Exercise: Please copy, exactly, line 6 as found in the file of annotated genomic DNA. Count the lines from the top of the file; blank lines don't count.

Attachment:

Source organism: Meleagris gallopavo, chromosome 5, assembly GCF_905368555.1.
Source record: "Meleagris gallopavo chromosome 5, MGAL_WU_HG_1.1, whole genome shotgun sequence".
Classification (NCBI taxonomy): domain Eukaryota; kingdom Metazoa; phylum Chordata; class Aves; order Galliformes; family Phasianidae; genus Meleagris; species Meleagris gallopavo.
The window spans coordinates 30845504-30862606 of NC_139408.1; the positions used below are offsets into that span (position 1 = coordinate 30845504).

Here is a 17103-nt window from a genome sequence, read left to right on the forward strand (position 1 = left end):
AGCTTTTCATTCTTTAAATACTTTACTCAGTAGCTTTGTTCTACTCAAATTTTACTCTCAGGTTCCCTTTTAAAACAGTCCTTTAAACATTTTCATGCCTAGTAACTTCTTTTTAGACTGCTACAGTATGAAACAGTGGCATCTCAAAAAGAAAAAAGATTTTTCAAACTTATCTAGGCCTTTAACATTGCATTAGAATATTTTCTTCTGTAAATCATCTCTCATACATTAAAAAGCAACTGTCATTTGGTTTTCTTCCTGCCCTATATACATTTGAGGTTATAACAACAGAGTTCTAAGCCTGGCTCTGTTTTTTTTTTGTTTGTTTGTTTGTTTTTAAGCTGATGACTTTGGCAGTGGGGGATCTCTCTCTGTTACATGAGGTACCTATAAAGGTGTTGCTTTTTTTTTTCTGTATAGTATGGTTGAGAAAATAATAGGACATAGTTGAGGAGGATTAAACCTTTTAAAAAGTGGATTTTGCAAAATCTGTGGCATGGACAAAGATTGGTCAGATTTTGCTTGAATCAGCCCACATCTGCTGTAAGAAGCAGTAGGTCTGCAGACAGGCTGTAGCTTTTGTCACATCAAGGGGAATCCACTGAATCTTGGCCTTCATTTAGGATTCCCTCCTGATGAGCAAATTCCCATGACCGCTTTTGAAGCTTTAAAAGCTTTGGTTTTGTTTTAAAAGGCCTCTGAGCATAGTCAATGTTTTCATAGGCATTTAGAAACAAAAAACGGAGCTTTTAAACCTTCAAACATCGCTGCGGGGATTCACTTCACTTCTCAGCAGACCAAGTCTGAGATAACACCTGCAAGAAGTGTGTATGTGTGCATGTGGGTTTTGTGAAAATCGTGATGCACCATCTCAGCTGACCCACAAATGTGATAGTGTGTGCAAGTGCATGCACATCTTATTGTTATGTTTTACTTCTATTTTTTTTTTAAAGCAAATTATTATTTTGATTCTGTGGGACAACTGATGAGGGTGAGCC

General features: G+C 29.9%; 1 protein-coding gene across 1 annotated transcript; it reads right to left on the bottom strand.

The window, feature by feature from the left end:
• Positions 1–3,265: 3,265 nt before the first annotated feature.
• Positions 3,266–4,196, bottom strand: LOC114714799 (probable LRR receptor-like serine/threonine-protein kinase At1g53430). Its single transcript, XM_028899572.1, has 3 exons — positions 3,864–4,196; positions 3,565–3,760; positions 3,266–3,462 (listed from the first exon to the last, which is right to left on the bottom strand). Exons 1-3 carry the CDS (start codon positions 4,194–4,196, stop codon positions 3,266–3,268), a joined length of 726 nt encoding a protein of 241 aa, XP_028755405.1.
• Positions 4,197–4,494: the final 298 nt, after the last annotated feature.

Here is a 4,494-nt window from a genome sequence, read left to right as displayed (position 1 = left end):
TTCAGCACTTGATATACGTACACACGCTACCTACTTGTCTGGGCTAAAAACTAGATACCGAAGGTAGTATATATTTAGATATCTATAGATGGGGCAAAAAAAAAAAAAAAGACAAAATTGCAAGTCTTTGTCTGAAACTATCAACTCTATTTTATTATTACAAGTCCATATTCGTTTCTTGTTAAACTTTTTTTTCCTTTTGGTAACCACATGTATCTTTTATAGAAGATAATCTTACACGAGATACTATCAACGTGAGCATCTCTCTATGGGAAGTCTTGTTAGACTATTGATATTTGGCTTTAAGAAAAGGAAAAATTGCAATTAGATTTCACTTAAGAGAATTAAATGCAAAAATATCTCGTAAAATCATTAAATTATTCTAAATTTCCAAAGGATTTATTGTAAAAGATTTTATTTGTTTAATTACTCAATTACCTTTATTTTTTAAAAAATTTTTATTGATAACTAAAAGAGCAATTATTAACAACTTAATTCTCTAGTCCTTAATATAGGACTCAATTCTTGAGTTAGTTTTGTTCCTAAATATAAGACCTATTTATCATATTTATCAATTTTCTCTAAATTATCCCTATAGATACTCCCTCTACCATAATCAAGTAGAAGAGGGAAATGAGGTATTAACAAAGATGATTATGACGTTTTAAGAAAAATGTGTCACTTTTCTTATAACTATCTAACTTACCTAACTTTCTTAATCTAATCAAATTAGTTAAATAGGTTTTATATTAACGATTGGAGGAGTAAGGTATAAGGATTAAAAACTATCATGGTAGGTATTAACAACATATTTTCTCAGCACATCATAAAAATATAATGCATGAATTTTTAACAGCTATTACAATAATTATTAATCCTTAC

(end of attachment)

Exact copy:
AGCTTTTCATTCTTTAAATACTTTACTCAGTAGCTTTGTTCTACTCAAATTTTACTCTCAGGTTCCCTTTTAAAACAGTCCTTTAAACATTTTCATGCCTAGTAACTTCTTTTTAGACTGCTACAGTATGAAACAGTGGCATCTCAAAAAGAAAAAAGATTTTTCAAACTTATCTAGGCCTTTAACATTGCATTAGAATATTTTCTTCTGTAAATCATCTCTCATACATTAAAAAGCAACTGTCATTTGGTTTTCTTCCTGCCCTATATACATTTGAGGTTATAACAACAGAGTTCTAAGCCTGGCTCTGTTTTTTTTTTGTTTGTTTGTTTGTTTTTAAGCTGATGACTTTGGCAGTGGGGGATCTCTCTCTGTTACATGAGGTACCTATAAAGGTGTTGCTTTTTTTTTTCTGTATAGTATGGTTGAGAAAATAATAGGACATAGTTGAGGAGGATTAAACCTTTTAAAAAGTGGATTTTGCAAAATCTGTGGCATGGACAAAGATTGGTCAGATTTTGCTTGAATCAGCCCACATCTGCTGTAAGAAGCAGTAGGTCTGCAGACAGGCTGTAGCTTTTGTCACATCAAGGGGAATCCACTGAATCTTGGCCTTCATTTAGGATTCCCTCCTGATGAGCAAATTCCCATGACCGCTTTTGAAGCTTTAAAAGCTTTGGTTTTGTTTTAAAAGGCCTCTGAGCATAGTCAATGTTTTCATAGGCATTTAGAAACAAAAAACGGAGCTTTTAAACCTTCAAACATCGCTGCGGGGATTCACTTCACTTCTCAGCAGACCAAGTCTGAGATAACACCTGCAAGAAGTGTGTATGTGTGCATGTGGGTTTTGTGAAAATCGTGATGCACCATCTCAGCTGACCCACAAATGTGATAGTGTGTGCAAGTGCATGCACATCTTATTGTTATGTTTTACTTCTATTTTTTTTTTAAAGCAAATTATTATTTTGATTCTGTGGGACAACTGATGAGGGTGAGCC